|The Siege and Destruction of Jerusalem by the Romans Under the Command of Titus, A.D. 70, Daniel Roberts, 1850|
Week 5, Day 4, The Gospel According to Matthew, Chapter 24
Today we are reading an extremely controversial bit of Scripture. For many Christians, especially evangelicals, this chapter is interpreted as a warning or prophecy about the end of the world and the Second Coming of Christ. However, I don't think the warning Jesus was giving had much to do with that event.
Almost every event described in Matthew 24 actually took place before AD 70. Even the expression "the Gospel will be preached to the whole world," is used by Luke in the book of Acts to describe the preaching of the Apostles at Pentecost. Jesus is warning his followers about one of the worst events in the history of Jerusalem. It will be this warning that will save many followers of Jesus' lives when that event takes place. That event will cause many followers of Jesus to flee the city and move elsewhere, taking this faith to the ends of the world. The destruction of the second temple in AD 70 was a physical representation of something Jesus taught about for His entire ministry.
Take it outside
At the beginning of the chapter, the disciples are marveling at the size of the temple. For these guys, most of whom were fishermen from the country, this would have been the most amazing structure they would have ever seen. The size of these buildings, their gold decorations, and the weight of the symbolism contained within the Temple would have been almost overwhelming to these men and women. Jesus knows that, and again reminds them the whole temple system is about to be obsolete.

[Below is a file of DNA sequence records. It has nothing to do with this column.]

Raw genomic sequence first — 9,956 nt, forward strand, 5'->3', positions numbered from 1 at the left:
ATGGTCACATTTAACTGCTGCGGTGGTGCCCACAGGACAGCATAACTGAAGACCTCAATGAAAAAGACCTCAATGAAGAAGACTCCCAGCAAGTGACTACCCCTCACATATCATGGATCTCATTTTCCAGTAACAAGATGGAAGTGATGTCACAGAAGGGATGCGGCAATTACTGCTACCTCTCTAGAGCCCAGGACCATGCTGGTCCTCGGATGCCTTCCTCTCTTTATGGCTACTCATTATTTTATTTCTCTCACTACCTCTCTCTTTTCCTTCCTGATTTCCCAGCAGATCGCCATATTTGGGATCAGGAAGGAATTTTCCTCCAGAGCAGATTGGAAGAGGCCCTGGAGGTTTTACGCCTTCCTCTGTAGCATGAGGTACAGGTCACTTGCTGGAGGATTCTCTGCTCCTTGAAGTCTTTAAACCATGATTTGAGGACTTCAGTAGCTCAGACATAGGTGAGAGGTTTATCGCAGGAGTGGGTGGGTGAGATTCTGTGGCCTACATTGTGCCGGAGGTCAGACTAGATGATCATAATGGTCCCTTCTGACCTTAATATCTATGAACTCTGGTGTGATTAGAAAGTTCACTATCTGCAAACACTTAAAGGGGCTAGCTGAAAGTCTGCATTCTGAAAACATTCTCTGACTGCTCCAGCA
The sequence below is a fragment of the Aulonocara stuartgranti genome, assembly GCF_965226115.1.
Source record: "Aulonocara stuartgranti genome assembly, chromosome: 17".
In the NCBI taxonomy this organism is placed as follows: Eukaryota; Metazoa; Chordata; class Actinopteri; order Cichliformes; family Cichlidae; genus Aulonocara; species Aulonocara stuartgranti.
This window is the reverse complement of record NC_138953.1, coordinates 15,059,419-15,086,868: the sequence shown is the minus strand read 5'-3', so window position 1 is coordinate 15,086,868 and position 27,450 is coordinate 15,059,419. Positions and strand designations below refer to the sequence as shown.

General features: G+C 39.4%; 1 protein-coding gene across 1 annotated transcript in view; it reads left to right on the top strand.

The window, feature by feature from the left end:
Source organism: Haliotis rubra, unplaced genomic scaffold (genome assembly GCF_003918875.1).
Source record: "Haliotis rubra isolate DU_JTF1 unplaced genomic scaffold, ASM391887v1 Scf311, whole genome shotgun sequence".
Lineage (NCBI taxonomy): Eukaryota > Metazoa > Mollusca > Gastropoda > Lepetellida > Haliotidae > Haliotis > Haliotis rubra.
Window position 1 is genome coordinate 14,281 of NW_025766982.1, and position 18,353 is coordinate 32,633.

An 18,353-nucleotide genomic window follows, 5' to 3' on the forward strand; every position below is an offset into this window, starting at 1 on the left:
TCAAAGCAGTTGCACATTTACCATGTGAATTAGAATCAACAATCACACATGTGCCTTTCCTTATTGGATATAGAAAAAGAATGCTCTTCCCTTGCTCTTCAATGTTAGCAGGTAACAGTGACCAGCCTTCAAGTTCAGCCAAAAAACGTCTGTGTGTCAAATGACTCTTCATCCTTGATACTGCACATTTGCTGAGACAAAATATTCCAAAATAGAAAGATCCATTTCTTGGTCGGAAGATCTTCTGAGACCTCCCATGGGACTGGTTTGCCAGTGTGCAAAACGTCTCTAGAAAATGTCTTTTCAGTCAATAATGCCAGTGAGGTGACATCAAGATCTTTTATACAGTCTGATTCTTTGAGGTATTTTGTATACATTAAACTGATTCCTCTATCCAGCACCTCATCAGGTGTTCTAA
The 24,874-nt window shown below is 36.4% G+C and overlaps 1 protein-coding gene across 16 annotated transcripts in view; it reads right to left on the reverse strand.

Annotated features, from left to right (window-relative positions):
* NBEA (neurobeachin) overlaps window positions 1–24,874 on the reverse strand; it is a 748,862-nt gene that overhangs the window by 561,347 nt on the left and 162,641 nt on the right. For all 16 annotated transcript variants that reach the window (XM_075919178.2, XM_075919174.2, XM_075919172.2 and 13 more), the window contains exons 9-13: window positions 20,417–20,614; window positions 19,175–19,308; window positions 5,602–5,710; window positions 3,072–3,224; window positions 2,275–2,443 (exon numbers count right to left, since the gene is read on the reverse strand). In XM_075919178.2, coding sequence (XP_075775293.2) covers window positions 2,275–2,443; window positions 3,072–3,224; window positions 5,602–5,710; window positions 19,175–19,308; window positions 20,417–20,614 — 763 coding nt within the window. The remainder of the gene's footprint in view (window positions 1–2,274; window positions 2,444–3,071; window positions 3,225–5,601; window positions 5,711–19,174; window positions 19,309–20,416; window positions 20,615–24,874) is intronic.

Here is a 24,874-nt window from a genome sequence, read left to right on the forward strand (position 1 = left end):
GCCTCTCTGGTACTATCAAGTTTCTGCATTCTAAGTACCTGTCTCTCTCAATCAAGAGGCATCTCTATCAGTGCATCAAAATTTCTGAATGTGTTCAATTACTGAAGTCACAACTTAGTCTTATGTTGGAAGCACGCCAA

For too long, religion tried to keep God behind walls. Walls are Jesus' enemy number one. He continues to affirm a more inclusive, loving, and unconditional form of faith than any teacher prior to Him. He is asking His followers to not be so easily impressed by the glitz and glamour of man-made systems when the Love of God is much more impressive. It can't be contained.
Take it outside
When we see beautiful buildings, flashy cars, and giant homes we can be easily impressed. None of those things matter in the long run. All of those things will one day be torn down, crushed, or burned. When we waste our times on the temporal, we lose chances to take part in the eternal. Every one we meet is an eternal being, and they deserve the respect that comes with their identity. Every one we meet is already loved by a love that can't be kept behind walls and rituals.
Walls need to be torn down. Walls between races, walls between classes, walls between religious groups. We made these walls, and Jesus can tear them down. The temple is an example we should look to for God's continual movement towards people. He doesn't want us to try to contain Him.
Be amazed by relentless love.